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If you want something you can shoot all clay games with I would recommend an autoloader set up for clays, not a field gun. Some you could look at are the Browning Gold and Silver Sporting lines, Berreta 391's, Remington 1100 Traps or 1187's, Winchester SX-1 trap, etc...

Better yet, but more of an investment would be a quality O/U, Browning XT, XS, 525, 625 series, Berreta 682's or Silver Pigeons, etc...Those are what I would consider quality guns that a beginner to AA shooters could use and be very successful with.

If you got the big bucks take a gander at some of the stuff Kolar, Krieghoff, Perazzi, and Seitz offer.
 

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I wish that I could tell you that I run 25s all of the time. I don't. I did, though, shoot 23/25 twice yesterday and it is only a matter of time before I get those other two birds.
I started Trap shooting a few months ago. I am shooting a Mossberg 500 with a 30 inch ribbed barrel full choked. I expect to be using this gun for a while as my feeling is that getting the last two targets is much more a matter of the shooter than it is of the gun.
(My first time at Trap, I hit 1 of 25. Practice has helped, as I ain't no prodigy)

So the Mossberg works....but....it is very important, VERY, that the gun fit you. I have had to do a few things to my Mossy to make it fit me. The LOP was way too short; I added an inch to the stock by cutting and forming a piece of walnut that I had. It is a hack job appearance wise so needing even more length, I cover it with a slip on recoil pad. I raised the comb so that the gun would shoot higher. Used a Brauer Brothers Lace-on pad to do that (Brownell's). The gun shoots where I am looking annd doesn't look too bad.
About the high priced guns - say what you want about how well we do with our Mossbergs and 870s and 1100s, there are good reasons that the top shooters spend the money that they do on the high end guns. One is custom fitting. Another is durability.....it is not uncommon for a serious Trap shooter to put 20,000 shells a year through a shotgun. The better guns stand up to that; lesser guns tend to fall apart.
If I had the $, I be shooting a Perazzi, a Ljutic, or a Krieghoff. I don't, so I have my Mossberg and it's working just fine.
Pete
 

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Here's my two cents, and I think it's already been stated. The best thing you can do is get a partner who knows what they are doing when it comes to trap shooting. Then have them instruct you on proper stance, being placement of the feet, how to position your shoulders over your feet, and the biggest thing, what my grandfather called "lean and swing" where you lean into the gun, and follow through as though swinging a baseball bat, though not as dramatic. Once you've got that down and have a good technique, do what I did, find the guy that ragged on you and bet him a dollar a clay that you can shoot better than he, and let him have it. It's always fun to come back better than "that guy" God Bless.
 

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Lots of good advice here. I'm new to Trap as well, started this April and I've shot about 100 rounds since then. Personally, I'm at the point where I need to move on to a dedicated Trap gun. A field gun just won't cut it anymore for me.

While you can certainly go spend $5500 on a KX5, or $27k on a Perazzi combo gun - the lowly 870 Wingmaster Trap has showed up and done very well at all levels of shooting, the 1100 Trap is a good step if you want the autoloader. A good friend of mine is an incredible shooter and does so with the 1100.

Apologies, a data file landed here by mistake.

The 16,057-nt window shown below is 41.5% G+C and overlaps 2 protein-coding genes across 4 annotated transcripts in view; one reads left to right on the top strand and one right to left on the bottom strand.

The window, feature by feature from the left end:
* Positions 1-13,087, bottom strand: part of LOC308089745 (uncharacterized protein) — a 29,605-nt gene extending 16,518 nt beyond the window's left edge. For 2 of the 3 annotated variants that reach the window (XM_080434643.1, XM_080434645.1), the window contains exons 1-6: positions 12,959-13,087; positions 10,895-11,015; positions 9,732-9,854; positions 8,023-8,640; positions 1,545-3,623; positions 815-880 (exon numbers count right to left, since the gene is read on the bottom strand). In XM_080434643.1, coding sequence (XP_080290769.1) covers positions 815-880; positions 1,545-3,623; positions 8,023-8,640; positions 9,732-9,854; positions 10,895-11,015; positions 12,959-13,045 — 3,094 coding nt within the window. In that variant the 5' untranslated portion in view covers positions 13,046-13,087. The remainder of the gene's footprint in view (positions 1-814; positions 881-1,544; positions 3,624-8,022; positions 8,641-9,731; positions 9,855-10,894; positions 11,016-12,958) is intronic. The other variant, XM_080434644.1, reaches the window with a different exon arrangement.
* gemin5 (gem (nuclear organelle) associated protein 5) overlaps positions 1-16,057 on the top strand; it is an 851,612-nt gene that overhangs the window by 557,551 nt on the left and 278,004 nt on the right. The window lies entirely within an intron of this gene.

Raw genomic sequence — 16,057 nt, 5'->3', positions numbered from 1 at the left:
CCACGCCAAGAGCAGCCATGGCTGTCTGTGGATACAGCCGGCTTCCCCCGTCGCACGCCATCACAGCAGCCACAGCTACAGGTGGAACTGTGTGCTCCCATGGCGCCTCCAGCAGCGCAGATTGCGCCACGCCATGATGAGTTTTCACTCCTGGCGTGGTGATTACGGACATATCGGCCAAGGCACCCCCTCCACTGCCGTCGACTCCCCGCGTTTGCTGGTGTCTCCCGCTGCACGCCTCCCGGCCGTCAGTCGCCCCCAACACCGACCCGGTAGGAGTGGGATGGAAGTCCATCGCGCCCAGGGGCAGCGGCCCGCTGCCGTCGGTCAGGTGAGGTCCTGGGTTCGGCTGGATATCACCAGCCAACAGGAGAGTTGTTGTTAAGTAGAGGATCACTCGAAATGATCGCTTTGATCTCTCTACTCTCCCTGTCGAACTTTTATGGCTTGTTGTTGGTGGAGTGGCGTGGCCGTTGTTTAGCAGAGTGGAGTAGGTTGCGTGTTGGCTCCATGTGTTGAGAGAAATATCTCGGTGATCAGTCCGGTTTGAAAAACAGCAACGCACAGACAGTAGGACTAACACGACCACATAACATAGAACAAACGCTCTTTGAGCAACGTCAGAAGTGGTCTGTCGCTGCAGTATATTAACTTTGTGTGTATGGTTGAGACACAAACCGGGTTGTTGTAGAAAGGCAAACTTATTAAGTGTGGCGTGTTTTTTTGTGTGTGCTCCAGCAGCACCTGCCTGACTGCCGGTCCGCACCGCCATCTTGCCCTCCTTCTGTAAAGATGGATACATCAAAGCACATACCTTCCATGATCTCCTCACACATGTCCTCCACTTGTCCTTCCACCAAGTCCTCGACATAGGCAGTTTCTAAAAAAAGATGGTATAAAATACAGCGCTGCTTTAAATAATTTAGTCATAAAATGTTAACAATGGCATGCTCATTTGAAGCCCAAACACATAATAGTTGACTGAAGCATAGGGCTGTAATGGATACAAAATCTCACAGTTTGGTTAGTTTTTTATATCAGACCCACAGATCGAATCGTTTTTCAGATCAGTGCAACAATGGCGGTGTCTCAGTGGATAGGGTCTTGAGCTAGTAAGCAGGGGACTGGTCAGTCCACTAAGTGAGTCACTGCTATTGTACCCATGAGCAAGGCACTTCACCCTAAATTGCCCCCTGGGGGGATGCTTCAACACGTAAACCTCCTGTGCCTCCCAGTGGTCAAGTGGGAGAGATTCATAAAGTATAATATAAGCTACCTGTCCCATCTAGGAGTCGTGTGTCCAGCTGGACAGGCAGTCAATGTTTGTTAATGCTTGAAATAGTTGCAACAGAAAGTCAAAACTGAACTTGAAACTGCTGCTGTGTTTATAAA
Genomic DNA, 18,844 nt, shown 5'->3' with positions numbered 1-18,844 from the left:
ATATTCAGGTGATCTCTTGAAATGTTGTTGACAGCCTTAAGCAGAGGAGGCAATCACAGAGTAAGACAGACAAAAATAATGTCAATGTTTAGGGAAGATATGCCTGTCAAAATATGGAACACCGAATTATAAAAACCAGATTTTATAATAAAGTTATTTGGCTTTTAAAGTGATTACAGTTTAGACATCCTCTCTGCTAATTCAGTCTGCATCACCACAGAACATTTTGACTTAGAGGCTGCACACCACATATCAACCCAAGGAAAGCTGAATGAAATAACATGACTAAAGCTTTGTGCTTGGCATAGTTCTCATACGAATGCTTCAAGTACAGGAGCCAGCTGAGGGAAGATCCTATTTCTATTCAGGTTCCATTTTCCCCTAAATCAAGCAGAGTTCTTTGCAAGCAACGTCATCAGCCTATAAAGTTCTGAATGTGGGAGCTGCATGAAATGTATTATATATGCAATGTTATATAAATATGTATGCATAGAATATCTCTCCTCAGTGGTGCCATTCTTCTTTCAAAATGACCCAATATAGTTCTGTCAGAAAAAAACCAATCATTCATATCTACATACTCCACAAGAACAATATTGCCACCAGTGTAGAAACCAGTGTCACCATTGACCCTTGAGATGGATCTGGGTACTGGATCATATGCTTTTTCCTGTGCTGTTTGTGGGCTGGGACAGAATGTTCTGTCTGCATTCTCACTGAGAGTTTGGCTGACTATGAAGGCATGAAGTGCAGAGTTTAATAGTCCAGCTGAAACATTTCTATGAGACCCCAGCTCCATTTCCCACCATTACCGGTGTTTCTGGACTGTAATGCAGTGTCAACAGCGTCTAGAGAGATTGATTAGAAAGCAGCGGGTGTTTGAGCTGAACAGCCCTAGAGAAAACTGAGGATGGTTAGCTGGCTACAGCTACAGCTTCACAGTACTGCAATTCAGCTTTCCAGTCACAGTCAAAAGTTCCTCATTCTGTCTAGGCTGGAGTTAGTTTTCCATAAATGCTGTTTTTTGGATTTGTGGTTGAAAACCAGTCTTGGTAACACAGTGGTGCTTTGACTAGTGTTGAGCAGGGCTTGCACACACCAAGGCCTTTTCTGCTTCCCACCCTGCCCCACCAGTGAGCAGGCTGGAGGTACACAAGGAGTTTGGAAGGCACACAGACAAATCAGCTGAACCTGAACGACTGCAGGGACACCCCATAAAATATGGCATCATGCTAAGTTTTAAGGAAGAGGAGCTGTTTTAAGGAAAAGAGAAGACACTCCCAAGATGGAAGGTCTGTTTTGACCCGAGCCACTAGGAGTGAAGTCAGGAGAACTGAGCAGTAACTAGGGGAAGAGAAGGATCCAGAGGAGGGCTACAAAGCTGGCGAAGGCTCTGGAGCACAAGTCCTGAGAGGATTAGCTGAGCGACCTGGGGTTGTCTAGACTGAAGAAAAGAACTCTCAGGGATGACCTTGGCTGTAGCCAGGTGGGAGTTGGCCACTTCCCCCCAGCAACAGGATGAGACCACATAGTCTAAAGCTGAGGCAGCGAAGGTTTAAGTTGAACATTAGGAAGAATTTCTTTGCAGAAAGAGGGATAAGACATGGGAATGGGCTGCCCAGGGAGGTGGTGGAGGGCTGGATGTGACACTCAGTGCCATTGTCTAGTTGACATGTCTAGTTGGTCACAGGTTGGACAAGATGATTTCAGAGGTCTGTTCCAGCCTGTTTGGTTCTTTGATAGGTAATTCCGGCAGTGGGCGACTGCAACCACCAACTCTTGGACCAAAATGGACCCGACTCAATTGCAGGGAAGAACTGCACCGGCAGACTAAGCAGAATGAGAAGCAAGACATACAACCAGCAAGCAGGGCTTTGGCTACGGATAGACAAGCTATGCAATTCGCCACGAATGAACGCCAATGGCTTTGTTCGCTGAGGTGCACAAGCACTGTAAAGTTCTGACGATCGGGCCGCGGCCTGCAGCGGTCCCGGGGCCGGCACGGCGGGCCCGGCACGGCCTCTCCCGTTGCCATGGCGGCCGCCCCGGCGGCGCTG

Good luck, Trap is dangerously addictive!
 

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Lots of good advice here. I'm new to Trap as well, started this April and I've shot about 100 rounds since then. Personally, I'm at the point where I need to move on to a dedicated Trap gun. A field gun just won't cut it anymore for me.

While you can certainly go spend $5500 on a KX5, or $27k on a Perazzi combo gun - the lowly 870 Wingmaster Trap has showed up and done very well at all levels of shooting, the 1100 Trap is a good step if you want the autoloader. A good friend of mine is an incredible shooter and does so with the 1100.

Good luck, Trap is dangerously addictive!
If all you've shot is 100 rounds,you don't need a dedicated trap gun,you need to shoot more. Trap has three separate disciplines,singles,handicap,and doubles. Each has different choke requirements,and point of impact settings for some guys.Doubles requires the capability of two QUICK shots. Forget about a trap gun unless you are going to compete. An adjustable comb is easily installed on any gun and gives one the ablility to vary the point of impact. Can be done for about 125 bucks. Unless you are willing to shoot the 300 + rounds a week to get good,then just resign yourself to being a casual duffer and have fun. Very few have the money or discipline to become accomplished in any clay target sport,time and money dictate all. I've competed in every clay target sport in existence,plus live pigeons,for 50 years. It ain't easy,or cheap.
 

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If you are going to buy a trap gun. Buy the Browning single shot trap gun.
They are always around trap ranges and there are always some around. If
you can; get the one with the adjustable stock. Then go out there and break
100 straight.

Zeke
 

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I'm certainly learning a lot !
I'd like to get 1 gun to shoot clay birds. trap, skeet, sporting, whatever....
Just to have fun with, not to be competetive.

My son actually learned quite a bit in the boy scouts. Now it's time to take it to the next level.




Thanks.
You already have that one gun. If you want to upgrade that is fine, but don't let the guy at the range convince you that you can't be a respective trap shooter with what you have.
 

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trap guns.... hmmmm... your wish list would fill up this entire page for sure. but lest be practical. You said you are shootin your mossberg 500? thats not an issue at all. a field gun has a deeper drop at comb as what our previous shooter hat discussed. In order to elevate that drop, without purchasing a stock which might be very expensive for the bank, simply look for a mouse pad trim it to fit the comb and you, tape it. it wont win your gun beauty pagents, but with a lotta practice, who knows, those expensive ones could be humbled.....